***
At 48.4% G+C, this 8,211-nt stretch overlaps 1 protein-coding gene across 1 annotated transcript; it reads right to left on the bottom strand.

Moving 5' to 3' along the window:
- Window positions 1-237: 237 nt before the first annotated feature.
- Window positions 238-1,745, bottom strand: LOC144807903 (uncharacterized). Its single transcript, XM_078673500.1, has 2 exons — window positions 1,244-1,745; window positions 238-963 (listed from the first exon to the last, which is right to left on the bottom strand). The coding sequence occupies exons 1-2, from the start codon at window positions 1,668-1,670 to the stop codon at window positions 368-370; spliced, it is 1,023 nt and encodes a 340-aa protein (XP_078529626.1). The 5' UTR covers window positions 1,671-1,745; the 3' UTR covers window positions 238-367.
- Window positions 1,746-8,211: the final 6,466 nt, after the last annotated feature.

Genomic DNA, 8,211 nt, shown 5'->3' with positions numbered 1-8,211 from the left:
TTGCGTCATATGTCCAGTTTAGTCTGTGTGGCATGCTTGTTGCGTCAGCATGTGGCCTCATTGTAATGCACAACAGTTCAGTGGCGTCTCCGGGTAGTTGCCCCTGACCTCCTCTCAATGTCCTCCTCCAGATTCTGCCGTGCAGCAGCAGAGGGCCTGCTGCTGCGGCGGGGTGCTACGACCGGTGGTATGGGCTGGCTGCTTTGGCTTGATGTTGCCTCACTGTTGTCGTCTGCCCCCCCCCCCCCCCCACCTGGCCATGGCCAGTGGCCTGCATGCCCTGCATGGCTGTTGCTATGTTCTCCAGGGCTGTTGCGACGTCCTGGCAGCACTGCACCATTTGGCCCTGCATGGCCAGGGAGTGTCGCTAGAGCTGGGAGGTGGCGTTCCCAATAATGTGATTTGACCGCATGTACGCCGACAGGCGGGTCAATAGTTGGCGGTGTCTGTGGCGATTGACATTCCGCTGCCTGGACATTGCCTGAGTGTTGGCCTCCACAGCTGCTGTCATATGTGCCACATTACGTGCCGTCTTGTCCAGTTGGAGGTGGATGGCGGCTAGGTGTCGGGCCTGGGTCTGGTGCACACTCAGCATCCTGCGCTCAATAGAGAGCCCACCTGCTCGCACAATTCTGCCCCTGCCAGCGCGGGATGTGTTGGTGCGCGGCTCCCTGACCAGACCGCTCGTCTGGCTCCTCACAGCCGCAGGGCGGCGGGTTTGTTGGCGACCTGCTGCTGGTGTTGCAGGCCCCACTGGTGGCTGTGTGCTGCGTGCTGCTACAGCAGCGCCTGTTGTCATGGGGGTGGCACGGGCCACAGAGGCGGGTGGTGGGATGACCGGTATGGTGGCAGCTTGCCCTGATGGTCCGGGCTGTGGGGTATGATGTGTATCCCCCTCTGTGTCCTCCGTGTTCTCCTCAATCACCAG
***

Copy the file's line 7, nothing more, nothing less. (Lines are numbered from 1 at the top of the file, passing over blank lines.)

TTGCGTCATATGTCCAGTTTAGTCTGTGTGGCATGCTTGTTGCGTCAGCATGTGGCCTCATTGTAATGCACAACAGTTCAGTGGCGTCTCCGGGTAGTTGCCCCTGACCTCCTCTCAATGTCCTCCTCCAGATTCTGCCGTGCAGCAGCAGAGGGCCTGCTGCTGCGGCGGGGTGCTACGACCGGTGGTATGGGCTGGCTGCTTTGGCTTGATGTTGCCTCACTGTTGTCGTCTGCCCCCCCCCCCCCCCCACCTGGCCATGGCCAGTGGCCTGCATGCCCTGCATGGCTGTTGCTATGTTCTCCAGGGCTGTTGCGACGTCCTGGCAGCACTGCACCATTTGGCCCTGCATGGCCAGGGAGTGTCGCTAGAGCTGGGAGGTGGCGTTCCCAATAATGTGATTTGACCGCATGTACGCCGACAGGCGGGTCAATAGTTGGCGGTGTCTGTGGCGATTGACATTCCGCTGCCTGGACATTGCCTGAGTGTTGGCCTCCACAGCTGCTGTCATATGTGCCACATTACGTGCCGTCTTGTCCAGTTGGAGGTGGATGGCGGCTAGGTGTCGGGCCTGGGTCTGGTGCACACTCAGCATCCTGCGCTCAATAGAGAGCCCACCTGCTCGCACAATTCTGCCCCTGCCAGCGCGGGATGTGTTGGTGCGCGGCTCCCTGACCAGACCGCTCGTCTGGCTCCTCACAGCCGCAGGGCGGCGGGTTTGTTGGCGACCTGCTGCTGGTGTTGCAGGCCCCACTGGTGGCTGTGTGCTGCGTGCTGCTACAGCAGCGCCTGTTGTCATGGGGGTGGCACGGGCCACAGAGGCGGGTGGTGGGATGACCGGTATGGTGGCAGCTTGCCCTGATGGTCCGGGCTGTGGGGTATGATGTGTATCCCCCTCTGTGTCCTCCGTGTTCTCCTCAATCACCAG